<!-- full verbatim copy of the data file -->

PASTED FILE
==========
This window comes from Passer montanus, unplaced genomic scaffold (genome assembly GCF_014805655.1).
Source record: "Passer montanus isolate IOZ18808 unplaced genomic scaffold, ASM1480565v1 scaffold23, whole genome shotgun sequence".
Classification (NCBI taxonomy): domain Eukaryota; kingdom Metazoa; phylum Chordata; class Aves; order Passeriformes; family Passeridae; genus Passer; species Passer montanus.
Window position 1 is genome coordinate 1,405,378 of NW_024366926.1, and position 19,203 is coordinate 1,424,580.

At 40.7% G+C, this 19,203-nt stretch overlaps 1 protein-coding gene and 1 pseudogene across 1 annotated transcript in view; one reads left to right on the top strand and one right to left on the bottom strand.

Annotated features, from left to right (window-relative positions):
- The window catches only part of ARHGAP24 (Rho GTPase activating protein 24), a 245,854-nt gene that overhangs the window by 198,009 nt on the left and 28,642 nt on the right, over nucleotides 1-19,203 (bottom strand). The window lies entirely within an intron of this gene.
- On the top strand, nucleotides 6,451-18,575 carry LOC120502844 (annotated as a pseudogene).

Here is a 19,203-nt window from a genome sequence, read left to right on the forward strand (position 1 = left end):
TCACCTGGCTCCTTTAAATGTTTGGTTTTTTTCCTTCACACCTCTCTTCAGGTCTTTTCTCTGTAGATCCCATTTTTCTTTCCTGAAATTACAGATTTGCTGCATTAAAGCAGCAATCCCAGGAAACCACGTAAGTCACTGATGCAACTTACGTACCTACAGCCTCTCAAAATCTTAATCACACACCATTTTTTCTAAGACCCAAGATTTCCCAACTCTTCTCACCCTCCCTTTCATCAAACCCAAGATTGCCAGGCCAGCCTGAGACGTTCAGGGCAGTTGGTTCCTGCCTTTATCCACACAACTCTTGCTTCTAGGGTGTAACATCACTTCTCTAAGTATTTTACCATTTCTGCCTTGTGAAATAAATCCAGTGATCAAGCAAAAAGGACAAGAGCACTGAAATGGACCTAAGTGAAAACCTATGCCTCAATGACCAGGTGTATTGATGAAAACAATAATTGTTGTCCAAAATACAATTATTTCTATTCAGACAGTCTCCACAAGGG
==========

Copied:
This window comes from Passer montanus, unplaced genomic scaffold (genome assembly GCF_014805655.1).
Source record: "Passer montanus isolate IOZ18808 unplaced genomic scaffold, ASM1480565v1 scaffold23, whole genome shotgun sequence".
Classification (NCBI taxonomy): domain Eukaryota; kingdom Metazoa; phylum Chordata; class Aves; order Passeriformes; family Passeridae; genus Passer; species Passer montanus.
Window position 1 is genome coordinate 1,405,378 of NW_024366926.1, and position 19,203 is coordinate 1,424,580.

At 40.7% G+C, this 19,203-nt stretch overlaps 1 protein-coding gene and 1 pseudogene across 1 annotated transcript in view; one reads left to right on the top strand and one right to left on the bottom strand.

Annotated features, from left to right (window-relative positions):
- The window catches only part of ARHGAP24 (Rho GTPase activating protein 24), a 245,854-nt gene that overhangs the window by 198,009 nt on the left and 28,642 nt on the right, over nucleotides 1-19,203 (bottom strand). The window lies entirely within an intron of this gene.
- On the top strand, nucleotides 6,451-18,575 carry LOC120502844 (annotated as a pseudogene).

Here is a 19,203-nt window from a genome sequence, read left to right on the forward strand (position 1 = left end):
TCACCTGGCTCCTTTAAATGTTTGGTTTTTTTCCTTCACACCTCTCTTCAGGTCTTTTCTCTGTAGATCCCATTTTTCTTTCCTGAAATTACAGATTTGCTGCATTAAAGCAGCAATCCCAGGAAACCACGTAAGTCACTGATGCAACTTACGTACCTACAGCCTCTCAAAATCTTAATCACACACCATTTTTTCTAAGACCCAAGATTTCCCAACTCTTCTCACCCTCCCTTTCATCAAACCCAAGATTGCCAGGCCAGCCTGAGACGTTCAGGGCAGTTGGTTCCTGCCTTTATCCACACAACTCTTGCTTCTAGGGTGTAACATCACTTCTCTAAGTATTTTACCATTTCTGCCTTGTGAAATAAATCCAGTGATCAAGCAAAAAGGACAAGAGCACTGAAATGGACCTAAGTGAAAACCTATGCCTCAATGACCAGGTGTATTGATGAAAACAATAATTGTTGTCCAAAATACAATTATTTCTATTCAGACAGTCTCCACAAGGG